Blast from the past Friday Review

Jaaneman (1976)

A scene from Janeeman.

A scene from Janeeman.   | Photo Credit: 21dfrjaneman

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A night street of Mumbai, well lit. A couple hugging and exchanging sweet nothings in the back seat of a taxi. Driver Roni Master (Dev Anand) looks back and shifts attention to his steering. The title presents “Jaaneman”, Navketan’s first offering in its silver jubilee anniversary.

In 1950 when Navketan made its debut as a production concern with “Afsar”, there was a promise of quality cinema. The Chetan Anand-Dev Anand combine went on to give memorable films like “Aandhiyan”, “Taxi Driver” and “Funtoosh”. “Taxi Driver” was Navketan’s bumper hit after “Baazi”.

When after two decades Chetan Anand and Dev Anand joined hands, the cinegoers obviously expected good cinema which was belied. Dev Anand persuaded Chetan Anand to create a remake of “Taxi Driver”. The senior Anand obliged his younger brother but his heart was not in the film. While the director wanted Madan Mohan to compose the music for “Jaaneman”, Dev Anand insisted on and got Laxmikant Pyarelal to compose as they had created hit tunes for his “Amir Garib”.

Roni goes to Victoria Terminus to see off his mother (Durga Khote) to their native place when on the way back he has a surprise passenger Santo (Hema Malini) who arrives at the metropolis from her village in search of her twin Manto (also Hema Malini).

Both Roni and Santo desperately look for Gulbahar Singh (Ajit) but without any success. The otherwise average story takes an interesting twist when Roni discovers Gulbahar is a notorious smuggler. Manto who teaches his children is raped by him. Circumstances force Manto to become a leading member of Gulbahar’s gang. Meanwhile, the passage of time sees Roni and Santo falling in love. The former leaves his earlier taxi owner and joins the loud mouthed but golden hearted Ram Bharose (Premnath).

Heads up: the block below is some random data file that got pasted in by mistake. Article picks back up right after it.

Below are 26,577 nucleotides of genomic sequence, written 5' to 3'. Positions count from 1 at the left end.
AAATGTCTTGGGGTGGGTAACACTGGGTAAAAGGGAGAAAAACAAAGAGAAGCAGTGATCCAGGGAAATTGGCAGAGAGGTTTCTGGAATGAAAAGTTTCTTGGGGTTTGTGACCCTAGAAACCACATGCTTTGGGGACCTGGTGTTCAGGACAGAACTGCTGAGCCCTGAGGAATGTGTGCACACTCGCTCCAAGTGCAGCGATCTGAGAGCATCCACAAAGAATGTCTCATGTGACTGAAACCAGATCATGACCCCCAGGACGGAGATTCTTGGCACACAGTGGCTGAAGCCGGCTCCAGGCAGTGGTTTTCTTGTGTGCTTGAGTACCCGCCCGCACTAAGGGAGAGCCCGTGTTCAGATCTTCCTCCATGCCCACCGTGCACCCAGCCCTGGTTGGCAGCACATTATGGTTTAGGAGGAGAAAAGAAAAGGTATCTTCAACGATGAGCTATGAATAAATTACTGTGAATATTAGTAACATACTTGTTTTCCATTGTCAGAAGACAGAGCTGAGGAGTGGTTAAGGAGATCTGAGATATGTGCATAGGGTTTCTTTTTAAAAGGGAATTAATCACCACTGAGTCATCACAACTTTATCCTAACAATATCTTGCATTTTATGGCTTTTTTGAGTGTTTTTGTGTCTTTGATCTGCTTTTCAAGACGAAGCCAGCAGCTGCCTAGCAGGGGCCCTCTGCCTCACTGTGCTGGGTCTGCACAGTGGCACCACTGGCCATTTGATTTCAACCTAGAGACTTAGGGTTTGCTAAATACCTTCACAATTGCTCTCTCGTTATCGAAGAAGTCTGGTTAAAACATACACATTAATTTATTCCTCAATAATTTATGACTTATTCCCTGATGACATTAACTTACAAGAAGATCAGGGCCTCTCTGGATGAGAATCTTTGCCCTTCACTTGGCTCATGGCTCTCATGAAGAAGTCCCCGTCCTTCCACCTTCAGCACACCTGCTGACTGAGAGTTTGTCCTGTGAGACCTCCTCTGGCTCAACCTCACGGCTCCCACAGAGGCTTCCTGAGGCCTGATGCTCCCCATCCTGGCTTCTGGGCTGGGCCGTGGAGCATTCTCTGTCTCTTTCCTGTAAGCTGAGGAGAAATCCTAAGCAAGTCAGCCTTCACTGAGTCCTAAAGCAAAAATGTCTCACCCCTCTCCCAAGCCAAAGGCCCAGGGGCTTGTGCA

The action-oriented climax is predictable with Manto who settles her score with Gulbahar Singh by killing him but eventually dies in the process.

A moderate success, “Jaaneman” is no match to the trend setting “Taxi Driver”. Chetan Anand writes and directs a mediocre script on which he never concentrates fully. Dev Anand performs with his usual style and élan even though it is not a patch on his performance in “Taxi Driver”. He betrays his age on the screen while Hema Malini performs convincingly in her double role. Unfortunately, again she is unable to match Kalpana Kartik’s histrionics in the earlier version. Premnath enlivens up this rather weak film while Ajit and Durga Khote are adequate.

Cinematographer Fali Mistry takes some excellent bounce lighting shots and a few in natural light in the film. On the music front, Anand Bakshi pens some memorable lyrics tuned well by Laxmikant Pyarelal like “Jaaneman Jaaneman”, “Allahabu Mein Paid Hui” and “Ayegi Kissi Ko Hamari Yaad Ayegi”.

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Printable version | Oct 17, 2018 2:59:09 PM | https://www.thehindu.com/features/friday-review/jaaneman-1976/article7561269.ece

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